In addition to improving efficiencies and saving health care organizations money, the adoption of big data has significant benefits for clinicians. As physicians’ priority is their patients, the most central benefit is the availability of more data to inform clinical decisions. Big data tools not only make vast amounts of information available to clinicians, but they also analyze the data on a scale that humans cannot achieve. Someday in the not-too-distant future, doctors will be able to feed X-rays, lab tests and other information into a system and have it provide highly accurate suggestions on the diagnosis and best course of treatment.

Big data will also allow physicians to make better use of all the information generated through the Internet of Things (IOT). Real-time patient monitoring will become more common, as smartwatches and other wearable health tech devices provide a steady stream of information outside of a clinical setting. These tools will alert a patient’s care team to notable changes, and will also contribute to population health information physicians ultimately use to guide their treatment decisions.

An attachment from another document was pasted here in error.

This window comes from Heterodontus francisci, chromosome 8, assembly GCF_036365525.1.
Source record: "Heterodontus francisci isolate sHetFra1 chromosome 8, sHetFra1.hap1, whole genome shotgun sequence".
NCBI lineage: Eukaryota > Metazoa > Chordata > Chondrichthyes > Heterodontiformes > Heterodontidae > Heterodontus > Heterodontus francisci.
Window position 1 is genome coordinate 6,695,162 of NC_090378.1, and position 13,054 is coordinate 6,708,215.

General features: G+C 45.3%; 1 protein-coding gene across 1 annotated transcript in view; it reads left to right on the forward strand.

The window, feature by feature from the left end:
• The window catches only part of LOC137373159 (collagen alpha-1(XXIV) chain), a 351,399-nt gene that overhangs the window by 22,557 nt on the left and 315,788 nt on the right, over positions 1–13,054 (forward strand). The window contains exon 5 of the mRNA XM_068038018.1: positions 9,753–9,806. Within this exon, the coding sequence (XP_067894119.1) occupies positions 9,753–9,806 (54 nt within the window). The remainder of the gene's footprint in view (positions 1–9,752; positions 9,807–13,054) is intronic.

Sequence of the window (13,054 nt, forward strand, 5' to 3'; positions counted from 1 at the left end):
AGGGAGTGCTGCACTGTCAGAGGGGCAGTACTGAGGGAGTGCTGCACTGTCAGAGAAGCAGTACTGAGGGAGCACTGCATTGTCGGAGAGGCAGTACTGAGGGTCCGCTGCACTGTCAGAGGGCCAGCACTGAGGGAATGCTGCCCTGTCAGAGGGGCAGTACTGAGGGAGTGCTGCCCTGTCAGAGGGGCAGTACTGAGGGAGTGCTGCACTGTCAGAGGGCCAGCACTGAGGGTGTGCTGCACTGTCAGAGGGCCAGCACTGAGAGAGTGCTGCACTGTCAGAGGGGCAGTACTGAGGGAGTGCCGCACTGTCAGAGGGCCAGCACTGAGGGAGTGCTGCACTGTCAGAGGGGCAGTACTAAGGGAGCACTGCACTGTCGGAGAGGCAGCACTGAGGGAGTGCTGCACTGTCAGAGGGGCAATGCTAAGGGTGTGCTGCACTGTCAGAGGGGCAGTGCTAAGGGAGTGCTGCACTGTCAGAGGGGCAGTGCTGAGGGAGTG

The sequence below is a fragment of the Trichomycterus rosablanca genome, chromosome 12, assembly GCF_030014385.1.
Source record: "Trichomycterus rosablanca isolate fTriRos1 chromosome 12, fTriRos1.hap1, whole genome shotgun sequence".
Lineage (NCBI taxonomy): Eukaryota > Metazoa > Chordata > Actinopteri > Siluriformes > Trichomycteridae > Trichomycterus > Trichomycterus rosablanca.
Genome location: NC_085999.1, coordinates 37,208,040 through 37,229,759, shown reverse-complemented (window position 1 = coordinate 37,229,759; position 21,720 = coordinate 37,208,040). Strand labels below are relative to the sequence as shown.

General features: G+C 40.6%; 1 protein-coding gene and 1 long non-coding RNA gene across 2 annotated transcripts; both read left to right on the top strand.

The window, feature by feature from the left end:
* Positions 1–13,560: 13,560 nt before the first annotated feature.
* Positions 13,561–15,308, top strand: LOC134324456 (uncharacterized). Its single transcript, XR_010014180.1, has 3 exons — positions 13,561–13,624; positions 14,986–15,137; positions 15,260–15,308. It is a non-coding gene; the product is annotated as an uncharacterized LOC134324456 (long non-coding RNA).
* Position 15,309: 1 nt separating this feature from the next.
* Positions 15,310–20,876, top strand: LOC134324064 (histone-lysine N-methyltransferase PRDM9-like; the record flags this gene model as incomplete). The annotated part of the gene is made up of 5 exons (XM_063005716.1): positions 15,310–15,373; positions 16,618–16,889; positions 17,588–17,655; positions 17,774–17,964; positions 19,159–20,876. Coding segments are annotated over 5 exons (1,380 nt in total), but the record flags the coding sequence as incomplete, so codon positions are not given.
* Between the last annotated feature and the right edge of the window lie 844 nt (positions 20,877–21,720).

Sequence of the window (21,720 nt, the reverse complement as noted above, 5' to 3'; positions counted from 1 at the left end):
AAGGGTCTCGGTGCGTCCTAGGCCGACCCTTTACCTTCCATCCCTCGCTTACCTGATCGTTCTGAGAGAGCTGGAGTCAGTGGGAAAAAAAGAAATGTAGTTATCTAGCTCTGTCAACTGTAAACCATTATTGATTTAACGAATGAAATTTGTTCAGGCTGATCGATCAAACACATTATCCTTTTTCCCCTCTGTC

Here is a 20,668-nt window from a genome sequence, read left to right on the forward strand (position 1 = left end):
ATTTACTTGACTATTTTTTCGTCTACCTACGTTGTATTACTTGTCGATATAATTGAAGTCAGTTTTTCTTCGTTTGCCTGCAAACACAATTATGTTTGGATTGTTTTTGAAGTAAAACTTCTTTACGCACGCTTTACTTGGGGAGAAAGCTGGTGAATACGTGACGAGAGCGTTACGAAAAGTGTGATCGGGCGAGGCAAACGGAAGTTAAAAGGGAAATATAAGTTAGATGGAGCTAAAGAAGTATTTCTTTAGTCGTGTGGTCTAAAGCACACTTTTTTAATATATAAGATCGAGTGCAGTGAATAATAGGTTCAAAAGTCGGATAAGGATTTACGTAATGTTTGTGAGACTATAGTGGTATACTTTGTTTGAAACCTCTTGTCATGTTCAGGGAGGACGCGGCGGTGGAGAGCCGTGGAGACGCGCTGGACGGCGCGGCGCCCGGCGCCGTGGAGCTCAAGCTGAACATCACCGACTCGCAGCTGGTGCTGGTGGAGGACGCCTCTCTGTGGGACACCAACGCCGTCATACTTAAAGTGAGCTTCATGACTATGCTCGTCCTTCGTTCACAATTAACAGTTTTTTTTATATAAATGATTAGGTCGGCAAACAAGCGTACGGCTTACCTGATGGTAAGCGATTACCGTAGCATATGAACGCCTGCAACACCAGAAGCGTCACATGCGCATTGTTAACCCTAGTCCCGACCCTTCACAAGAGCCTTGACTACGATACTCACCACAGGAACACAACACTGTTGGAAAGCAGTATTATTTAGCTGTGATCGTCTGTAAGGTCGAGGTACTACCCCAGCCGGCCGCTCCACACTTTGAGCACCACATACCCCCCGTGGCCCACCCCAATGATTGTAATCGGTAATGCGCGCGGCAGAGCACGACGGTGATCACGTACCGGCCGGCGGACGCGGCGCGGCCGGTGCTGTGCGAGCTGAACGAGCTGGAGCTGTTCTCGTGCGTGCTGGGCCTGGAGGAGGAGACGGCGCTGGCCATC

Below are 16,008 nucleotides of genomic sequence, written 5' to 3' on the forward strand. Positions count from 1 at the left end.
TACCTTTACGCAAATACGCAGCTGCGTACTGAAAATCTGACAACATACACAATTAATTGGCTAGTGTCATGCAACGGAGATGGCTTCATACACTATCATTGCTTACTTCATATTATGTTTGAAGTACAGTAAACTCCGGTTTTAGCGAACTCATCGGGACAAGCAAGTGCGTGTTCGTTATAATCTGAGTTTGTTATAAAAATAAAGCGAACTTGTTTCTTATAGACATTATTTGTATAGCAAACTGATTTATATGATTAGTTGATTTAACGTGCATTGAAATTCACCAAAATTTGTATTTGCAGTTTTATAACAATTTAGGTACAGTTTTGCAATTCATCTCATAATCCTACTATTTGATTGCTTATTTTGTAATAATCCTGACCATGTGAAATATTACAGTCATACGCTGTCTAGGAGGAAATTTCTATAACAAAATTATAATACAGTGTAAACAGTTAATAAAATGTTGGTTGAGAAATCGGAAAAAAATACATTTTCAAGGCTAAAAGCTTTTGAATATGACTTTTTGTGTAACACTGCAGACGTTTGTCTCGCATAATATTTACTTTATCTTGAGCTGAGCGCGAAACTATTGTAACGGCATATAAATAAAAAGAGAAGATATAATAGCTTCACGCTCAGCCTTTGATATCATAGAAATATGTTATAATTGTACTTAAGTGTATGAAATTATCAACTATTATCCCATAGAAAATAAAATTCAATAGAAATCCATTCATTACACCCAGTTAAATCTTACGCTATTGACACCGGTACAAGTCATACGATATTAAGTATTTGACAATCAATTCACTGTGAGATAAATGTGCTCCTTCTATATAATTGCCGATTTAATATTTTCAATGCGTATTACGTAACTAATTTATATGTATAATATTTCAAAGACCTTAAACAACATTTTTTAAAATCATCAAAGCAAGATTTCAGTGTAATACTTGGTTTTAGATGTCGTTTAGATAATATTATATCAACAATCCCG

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Big Data and Medical Transcription Services

Big data is here to stay, and it allows physicians to deliver better care based on individualized charts compared to the information of thousands of other patients. However, the manual data entry burden inherent in using an EHR use still holds doctors back from achieving maximum efficiency and quality of patient interactions. To reduce burnout and enhance productivity, private practices, hospitals and other health care organizations are still turning to medical transcription to solve physicians’ data entry burden.

Medical transcription allows physicians to dictate their notes naturally, which preserves the patient narrative while reducing time spent typing and clicking in the EHR. ZyDoc’s medical transcription services are 61% faster than manually entering data, and with a guaranteed documentation accuracy rate of up to 99.6%, physicians can trust that their dictated notes are also accurate. To learn more about how medical transcription can enhance physician use of big data, call 1-800-546-5633 or view our plans and pricing online.